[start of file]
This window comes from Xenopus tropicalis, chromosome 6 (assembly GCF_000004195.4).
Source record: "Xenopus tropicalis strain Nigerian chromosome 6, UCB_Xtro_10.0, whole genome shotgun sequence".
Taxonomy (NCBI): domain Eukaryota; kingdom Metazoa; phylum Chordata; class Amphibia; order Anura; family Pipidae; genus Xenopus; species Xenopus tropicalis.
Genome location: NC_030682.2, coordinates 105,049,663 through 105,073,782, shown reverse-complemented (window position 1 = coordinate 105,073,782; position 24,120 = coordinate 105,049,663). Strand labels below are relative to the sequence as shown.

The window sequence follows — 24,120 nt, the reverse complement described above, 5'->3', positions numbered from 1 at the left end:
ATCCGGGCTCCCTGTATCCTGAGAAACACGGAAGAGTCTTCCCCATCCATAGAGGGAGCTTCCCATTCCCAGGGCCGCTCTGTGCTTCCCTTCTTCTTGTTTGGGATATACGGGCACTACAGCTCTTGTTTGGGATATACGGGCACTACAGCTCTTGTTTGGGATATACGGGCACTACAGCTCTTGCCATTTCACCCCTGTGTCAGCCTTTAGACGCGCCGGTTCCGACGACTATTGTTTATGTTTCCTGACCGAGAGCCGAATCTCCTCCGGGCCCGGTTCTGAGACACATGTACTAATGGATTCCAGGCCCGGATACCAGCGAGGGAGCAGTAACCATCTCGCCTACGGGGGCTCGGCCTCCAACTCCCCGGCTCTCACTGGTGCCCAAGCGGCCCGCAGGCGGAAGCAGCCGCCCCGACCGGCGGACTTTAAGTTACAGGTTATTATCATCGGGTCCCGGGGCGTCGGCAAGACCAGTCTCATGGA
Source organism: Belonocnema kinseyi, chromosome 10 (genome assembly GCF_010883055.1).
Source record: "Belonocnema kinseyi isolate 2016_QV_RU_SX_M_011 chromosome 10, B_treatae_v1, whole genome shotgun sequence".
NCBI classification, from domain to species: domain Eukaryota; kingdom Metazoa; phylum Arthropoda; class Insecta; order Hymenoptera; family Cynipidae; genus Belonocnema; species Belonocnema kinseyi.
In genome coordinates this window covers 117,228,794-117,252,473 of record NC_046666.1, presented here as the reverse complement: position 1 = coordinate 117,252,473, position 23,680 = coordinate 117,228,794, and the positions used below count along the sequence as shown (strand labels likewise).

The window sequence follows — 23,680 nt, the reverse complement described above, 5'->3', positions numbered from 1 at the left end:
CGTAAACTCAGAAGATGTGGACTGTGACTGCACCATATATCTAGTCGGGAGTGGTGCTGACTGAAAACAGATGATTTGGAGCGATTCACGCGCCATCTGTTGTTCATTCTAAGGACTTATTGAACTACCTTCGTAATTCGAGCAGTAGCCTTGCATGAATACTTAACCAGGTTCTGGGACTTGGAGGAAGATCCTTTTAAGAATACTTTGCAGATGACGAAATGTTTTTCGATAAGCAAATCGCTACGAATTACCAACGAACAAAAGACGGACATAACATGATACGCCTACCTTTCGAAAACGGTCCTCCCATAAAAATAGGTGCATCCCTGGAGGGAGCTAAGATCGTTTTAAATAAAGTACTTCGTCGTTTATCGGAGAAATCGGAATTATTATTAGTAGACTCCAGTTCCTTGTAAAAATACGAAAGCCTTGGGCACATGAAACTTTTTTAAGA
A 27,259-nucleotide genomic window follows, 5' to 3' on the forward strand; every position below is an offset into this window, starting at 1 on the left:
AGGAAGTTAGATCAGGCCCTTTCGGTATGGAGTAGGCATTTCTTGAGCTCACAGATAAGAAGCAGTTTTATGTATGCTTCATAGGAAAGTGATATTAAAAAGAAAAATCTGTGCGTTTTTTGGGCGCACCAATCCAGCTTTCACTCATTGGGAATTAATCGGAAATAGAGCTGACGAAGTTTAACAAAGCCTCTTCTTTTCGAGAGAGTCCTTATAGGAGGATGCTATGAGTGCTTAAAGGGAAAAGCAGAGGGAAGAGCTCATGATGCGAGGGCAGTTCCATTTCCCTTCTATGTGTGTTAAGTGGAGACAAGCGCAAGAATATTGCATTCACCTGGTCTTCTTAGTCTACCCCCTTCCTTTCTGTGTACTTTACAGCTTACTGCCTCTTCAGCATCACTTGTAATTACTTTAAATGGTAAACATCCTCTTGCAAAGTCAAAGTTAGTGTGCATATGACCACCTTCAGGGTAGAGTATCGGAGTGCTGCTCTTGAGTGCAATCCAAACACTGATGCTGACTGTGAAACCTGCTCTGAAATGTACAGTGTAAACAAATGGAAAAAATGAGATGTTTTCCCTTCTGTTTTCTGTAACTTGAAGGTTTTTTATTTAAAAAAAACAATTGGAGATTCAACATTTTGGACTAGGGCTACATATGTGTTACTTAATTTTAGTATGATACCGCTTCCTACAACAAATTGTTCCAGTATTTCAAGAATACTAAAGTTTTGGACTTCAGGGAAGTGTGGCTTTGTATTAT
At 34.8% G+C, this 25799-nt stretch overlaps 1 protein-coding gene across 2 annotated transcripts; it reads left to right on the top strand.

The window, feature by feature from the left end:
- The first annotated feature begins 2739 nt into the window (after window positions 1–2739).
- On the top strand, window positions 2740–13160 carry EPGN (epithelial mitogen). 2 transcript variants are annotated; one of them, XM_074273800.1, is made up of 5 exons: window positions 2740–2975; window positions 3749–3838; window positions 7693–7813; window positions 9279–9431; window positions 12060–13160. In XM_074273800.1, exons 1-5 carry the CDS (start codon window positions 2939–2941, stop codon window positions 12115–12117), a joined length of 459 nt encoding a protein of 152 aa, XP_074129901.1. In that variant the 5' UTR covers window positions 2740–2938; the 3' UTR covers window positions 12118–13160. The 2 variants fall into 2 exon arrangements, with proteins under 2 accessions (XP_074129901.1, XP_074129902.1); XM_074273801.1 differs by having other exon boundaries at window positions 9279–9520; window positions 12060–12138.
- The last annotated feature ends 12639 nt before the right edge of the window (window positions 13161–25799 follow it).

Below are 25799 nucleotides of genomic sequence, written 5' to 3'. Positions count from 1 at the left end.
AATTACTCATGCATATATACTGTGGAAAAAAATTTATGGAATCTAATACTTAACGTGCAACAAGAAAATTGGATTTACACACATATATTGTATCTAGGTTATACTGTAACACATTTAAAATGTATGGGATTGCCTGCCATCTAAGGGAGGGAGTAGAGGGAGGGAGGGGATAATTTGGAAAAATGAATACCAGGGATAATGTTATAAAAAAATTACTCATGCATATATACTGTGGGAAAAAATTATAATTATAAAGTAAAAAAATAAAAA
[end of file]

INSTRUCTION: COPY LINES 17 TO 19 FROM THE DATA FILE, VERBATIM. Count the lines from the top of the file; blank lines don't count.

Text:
- The first annotated feature begins 2739 nt into the window (after window positions 1–2739).
- On the top strand, window positions 2740–13160 carry EPGN (epithelial mitogen). 2 transcript variants are annotated; one of them, XM_074273800.1, is made up of 5 exons: window positions 2740–2975; window positions 3749–3838; window positions 7693–7813; window positions 9279–9431; window positions 12060–13160. In XM_074273800.1, exons 1-5 carry the CDS (start codon window positions 2939–2941, stop codon window positions 12115–12117), a joined length of 459 nt encoding a protein of 152 aa, XP_074129901.1. In that variant the 5' UTR covers window positions 2740–2938; the 3' UTR covers window positions 12118–13160. The 2 variants fall into 2 exon arrangements, with proteins under 2 accessions (XP_074129901.1, XP_074129902.1); XM_074273801.1 differs by having other exon boundaries at window positions 9279–9520; window positions 12060–12138.
- The last annotated feature ends 12639 nt before the right edge of the window (window positions 13161–25799 follow it).